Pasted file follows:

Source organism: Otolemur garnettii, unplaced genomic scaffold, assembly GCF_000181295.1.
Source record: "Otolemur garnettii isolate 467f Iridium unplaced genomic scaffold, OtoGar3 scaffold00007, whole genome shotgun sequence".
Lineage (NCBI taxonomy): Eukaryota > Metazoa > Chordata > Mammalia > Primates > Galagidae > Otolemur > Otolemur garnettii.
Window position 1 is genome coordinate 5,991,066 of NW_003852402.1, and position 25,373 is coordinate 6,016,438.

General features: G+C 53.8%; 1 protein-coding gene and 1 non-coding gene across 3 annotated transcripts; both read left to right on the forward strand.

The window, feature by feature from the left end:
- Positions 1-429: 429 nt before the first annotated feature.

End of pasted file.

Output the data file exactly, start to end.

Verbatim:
Source organism: Otolemur garnettii, unplaced genomic scaffold, assembly GCF_000181295.1.
Source record: "Otolemur garnettii isolate 467f Iridium unplaced genomic scaffold, OtoGar3 scaffold00007, whole genome shotgun sequence".
Lineage (NCBI taxonomy): Eukaryota > Metazoa > Chordata > Mammalia > Primates > Galagidae > Otolemur > Otolemur garnettii.
Window position 1 is genome coordinate 5,991,066 of NW_003852402.1, and position 25,373 is coordinate 6,016,438.

General features: G+C 53.8%; 1 protein-coding gene and 1 non-coding gene across 3 annotated transcripts; both read left to right on the forward strand.

The window, feature by feature from the left end:
- Positions 1-429: 429 nt before the first annotated feature.